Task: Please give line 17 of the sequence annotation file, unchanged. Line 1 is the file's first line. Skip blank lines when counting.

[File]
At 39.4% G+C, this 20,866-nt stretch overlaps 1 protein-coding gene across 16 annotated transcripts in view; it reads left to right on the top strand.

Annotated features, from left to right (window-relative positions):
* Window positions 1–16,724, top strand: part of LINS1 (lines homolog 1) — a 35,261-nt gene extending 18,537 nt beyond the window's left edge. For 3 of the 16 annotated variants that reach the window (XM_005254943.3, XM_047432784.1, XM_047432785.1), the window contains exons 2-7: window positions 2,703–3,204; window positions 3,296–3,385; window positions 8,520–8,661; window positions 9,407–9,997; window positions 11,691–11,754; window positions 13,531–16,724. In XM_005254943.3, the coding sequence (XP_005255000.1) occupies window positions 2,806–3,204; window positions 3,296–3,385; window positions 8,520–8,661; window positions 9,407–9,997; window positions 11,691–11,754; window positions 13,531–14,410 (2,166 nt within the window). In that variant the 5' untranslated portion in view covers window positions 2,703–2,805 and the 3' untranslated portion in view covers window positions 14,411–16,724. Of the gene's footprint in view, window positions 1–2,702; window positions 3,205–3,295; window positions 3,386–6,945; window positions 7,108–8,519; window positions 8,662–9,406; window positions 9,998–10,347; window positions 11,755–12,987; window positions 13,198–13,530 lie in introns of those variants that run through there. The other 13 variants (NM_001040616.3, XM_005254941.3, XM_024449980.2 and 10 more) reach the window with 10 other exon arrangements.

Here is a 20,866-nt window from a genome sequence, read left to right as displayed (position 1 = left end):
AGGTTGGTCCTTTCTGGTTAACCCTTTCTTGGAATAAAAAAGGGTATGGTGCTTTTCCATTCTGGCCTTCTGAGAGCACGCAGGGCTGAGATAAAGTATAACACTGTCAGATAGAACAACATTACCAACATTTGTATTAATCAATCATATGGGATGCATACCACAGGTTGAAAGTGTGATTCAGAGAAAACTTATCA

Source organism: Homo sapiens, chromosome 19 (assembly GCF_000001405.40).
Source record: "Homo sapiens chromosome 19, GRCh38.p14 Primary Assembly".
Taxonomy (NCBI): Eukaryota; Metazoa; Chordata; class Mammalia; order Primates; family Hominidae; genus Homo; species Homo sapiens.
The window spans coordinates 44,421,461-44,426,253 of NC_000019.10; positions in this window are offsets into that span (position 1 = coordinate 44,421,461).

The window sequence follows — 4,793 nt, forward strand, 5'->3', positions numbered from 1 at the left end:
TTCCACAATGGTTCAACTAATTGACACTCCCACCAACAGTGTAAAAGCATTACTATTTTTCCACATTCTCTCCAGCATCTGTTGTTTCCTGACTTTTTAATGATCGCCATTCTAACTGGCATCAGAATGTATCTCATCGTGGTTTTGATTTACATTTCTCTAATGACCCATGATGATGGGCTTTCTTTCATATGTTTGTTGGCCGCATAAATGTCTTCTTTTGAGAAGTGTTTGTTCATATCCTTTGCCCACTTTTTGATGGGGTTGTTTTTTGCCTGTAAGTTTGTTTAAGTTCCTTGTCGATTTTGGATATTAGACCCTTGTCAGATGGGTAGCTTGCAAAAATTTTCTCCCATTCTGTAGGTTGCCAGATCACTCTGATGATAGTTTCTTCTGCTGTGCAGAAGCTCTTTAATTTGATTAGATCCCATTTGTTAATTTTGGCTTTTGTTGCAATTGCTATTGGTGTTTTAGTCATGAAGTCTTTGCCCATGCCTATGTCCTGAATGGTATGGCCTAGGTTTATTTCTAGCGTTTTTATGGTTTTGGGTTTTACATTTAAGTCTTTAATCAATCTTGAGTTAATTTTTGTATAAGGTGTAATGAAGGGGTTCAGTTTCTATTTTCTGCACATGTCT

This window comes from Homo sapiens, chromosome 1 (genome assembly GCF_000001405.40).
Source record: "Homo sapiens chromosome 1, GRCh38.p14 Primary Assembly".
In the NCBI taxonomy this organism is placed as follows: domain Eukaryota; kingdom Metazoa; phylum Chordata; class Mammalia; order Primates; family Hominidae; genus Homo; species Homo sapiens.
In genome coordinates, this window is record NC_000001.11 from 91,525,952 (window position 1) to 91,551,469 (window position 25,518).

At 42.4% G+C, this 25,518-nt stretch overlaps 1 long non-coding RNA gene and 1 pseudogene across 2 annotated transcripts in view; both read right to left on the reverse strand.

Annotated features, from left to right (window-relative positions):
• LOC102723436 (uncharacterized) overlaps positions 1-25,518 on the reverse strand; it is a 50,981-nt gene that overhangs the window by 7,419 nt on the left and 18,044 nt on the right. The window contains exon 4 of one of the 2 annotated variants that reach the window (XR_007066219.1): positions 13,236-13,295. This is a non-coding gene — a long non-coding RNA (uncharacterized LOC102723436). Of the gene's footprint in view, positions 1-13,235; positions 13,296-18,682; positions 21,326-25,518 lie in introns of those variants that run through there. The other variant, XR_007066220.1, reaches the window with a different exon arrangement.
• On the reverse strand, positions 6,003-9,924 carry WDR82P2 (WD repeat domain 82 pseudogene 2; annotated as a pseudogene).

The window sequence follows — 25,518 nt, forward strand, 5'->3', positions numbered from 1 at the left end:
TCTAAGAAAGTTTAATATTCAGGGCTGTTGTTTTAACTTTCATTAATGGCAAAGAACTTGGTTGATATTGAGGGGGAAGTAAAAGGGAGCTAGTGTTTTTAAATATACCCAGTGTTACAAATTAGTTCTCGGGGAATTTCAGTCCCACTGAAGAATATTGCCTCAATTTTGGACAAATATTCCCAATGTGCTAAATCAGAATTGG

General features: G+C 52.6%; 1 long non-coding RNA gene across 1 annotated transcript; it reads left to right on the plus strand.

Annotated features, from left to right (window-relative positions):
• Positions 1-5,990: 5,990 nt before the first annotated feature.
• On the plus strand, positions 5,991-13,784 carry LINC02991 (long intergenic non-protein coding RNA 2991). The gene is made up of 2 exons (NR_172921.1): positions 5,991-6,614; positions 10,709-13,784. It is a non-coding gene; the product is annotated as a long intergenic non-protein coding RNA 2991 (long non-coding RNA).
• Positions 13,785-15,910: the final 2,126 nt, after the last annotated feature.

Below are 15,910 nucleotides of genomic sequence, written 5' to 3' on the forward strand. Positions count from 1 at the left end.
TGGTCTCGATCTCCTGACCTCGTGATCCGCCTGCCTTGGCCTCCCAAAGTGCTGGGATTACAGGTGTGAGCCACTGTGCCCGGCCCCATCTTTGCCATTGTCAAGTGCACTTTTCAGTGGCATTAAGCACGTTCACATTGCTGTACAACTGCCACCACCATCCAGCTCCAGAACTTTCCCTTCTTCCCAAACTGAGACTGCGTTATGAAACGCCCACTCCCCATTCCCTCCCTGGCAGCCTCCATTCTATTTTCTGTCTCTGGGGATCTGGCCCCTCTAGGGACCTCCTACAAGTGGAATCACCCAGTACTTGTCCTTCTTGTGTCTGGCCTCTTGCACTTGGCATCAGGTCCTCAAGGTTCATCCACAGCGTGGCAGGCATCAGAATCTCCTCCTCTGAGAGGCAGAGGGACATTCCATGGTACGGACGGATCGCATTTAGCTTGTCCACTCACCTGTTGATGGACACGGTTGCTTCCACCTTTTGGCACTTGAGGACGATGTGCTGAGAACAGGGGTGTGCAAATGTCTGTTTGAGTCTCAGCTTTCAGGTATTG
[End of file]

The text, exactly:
Annotated features, from left to right (window-relative positions):